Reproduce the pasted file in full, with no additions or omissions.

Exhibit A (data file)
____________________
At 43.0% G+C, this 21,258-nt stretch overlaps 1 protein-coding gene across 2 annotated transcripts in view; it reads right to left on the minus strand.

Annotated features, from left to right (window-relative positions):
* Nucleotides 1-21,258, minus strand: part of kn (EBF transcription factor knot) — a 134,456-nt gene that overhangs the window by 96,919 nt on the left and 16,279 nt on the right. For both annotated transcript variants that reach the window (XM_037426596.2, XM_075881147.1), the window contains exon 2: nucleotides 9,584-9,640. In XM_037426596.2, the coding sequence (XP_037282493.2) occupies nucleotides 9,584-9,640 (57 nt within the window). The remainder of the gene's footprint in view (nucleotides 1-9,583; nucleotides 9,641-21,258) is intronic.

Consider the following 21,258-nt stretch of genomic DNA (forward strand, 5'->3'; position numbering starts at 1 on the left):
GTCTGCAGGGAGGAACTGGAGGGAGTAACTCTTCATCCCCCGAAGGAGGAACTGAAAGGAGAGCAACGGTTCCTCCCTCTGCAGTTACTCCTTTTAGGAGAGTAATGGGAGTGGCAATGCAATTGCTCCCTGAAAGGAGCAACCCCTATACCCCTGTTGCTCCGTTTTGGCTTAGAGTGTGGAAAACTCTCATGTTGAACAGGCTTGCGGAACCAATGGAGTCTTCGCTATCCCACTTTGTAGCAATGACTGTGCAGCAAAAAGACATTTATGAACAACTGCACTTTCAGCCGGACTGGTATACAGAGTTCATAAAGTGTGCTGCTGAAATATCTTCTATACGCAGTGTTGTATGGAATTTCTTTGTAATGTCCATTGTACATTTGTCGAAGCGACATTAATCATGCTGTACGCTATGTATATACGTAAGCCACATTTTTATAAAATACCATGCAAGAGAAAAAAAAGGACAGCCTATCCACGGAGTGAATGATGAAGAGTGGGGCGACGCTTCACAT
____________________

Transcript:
At 43.0% G+C, this 21,258-nt stretch overlaps 1 protein-coding gene across 2 annotated transcripts in view; it reads right to left on the minus strand.

Annotated features, from left to right (window-relative positions):
* Nucleotides 1-21,258, minus strand: part of kn (EBF transcription factor knot) — a 134,456-nt gene that overhangs the window by 96,919 nt on the left and 16,279 nt on the right. For both annotated transcript variants that reach the window (XM_037426596.2, XM_075881147.1), the window contains exon 2: nucleotides 9,584-9,640. In XM_037426596.2, the coding sequence (XP_037282493.2) occupies nucleotides 9,584-9,640 (57 nt within the window). The remainder of the gene's footprint in view (nucleotides 1-9,583; nucleotides 9,641-21,258) is intronic.

Consider the following 21,258-nt stretch of genomic DNA (forward strand, 5'->3'; position numbering starts at 1 on the left):
GTCTGCAGGGAGGAACTGGAGGGAGTAACTCTTCATCCCCCGAAGGAGGAACTGAAAGGAGAGCAACGGTTCCTCCCTCTGCAGTTACTCCTTTTAGGAGAGTAATGGGAGTGGCAATGCAATTGCTCCCTGAAAGGAGCAACCCCTATACCCCTGTTGCTCCGTTTTGGCTTAGAGTGTGGAAAACTCTCATGTTGAACAGGCTTGCGGAACCAATGGAGTCTTCGCTATCCCACTTTGTAGCAATGACTGTGCAGCAAAAAGACATTTATGAACAACTGCACTTTCAGCCGGACTGGTATACAGAGTTCATAAAGTGTGCTGCTGAAATATCTTCTATACGCAGTGTTGTATGGAATTTCTTTGTAATGTCCATTGTACATTTGTCGAAGCGACATTAATCATGCTGTACGCTATGTATATACGTAAGCCACATTTTTATAAAATACCATGCAAGAGAAAAAAAAGGACAGCCTATCCACGGAGTGAATGATGAAGAGTGGGGCGACGCTTCACAT